It was a rough walk as the grass was in clumps and there were no tracks. Every so often ankles would get twisted. This sort of terrain persisted all the way and the climate changed so often with hailstones and howling winds one minute and sunshine the next. The closer we got to Stanley the more numerous the war wreckage and we looked around tanks and the remains of crashed aircraft.
It came as a great relief when we finally reached Stanley and it made me realise how tough it had been for our troops to do the same and know there was a battle at the end of it instead of a warm bed.
My third and final trip was on the R.A.F. Reliant and this time I had the chance to walk across West Falkland. This trip also took four days. We were dropped off near Port Howard and ended up at Roy Cove settlement. This time there were tracks to follow and this expedition was made in the Falklands summer which surprisingly seemed even hotter than our own.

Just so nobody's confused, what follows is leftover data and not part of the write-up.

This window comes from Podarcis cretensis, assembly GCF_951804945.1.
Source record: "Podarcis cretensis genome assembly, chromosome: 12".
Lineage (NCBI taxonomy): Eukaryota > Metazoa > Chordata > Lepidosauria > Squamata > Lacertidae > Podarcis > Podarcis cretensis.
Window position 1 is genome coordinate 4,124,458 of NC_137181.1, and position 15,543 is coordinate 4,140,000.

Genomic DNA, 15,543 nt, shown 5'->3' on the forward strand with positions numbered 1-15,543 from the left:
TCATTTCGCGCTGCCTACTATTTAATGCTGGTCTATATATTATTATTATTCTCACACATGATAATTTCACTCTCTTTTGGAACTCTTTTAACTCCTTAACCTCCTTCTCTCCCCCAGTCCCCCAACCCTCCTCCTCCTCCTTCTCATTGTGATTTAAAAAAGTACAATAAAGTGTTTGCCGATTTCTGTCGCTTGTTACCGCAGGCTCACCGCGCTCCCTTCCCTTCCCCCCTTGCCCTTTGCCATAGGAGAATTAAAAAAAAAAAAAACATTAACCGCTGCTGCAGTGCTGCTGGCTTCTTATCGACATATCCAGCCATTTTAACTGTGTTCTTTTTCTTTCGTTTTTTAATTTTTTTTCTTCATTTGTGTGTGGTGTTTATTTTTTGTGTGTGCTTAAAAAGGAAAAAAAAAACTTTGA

Everyone seems to think of the Falklands as cold (probably because the conflict took place in the winter) but it can get very hot as their weather is extreme compared to ours.
We also had the chance to stop at a shanty on this trip, which is an unoccupied building used by the Falklands Islanders when moving their sheep from one place to another. Anyone may use them and they offer the comfort of a bed for the night and good shelter. Best night's sleep I've ever had!
We found the wreckage of an enemy plane on this walk which had thrown pieces of the aircraft as far as a mile away. On finding the main wreckage we saw a Star of David underneath the paintwork (say no more!)
When we reached our destination at Roy Cove we were greeted by one of the islanders on a horse. He offered to have us all put up for the night and his family put me up. They made an excellent lamb stew. They spoke about the conflict and said the Argentinians had been good to them, offering them all a television service. They also told us that the Argentinians were very frightened when they first heard about the Task Force departing. They told me they had nothing against the Argentinians but, above all, they were certainly proud to be British.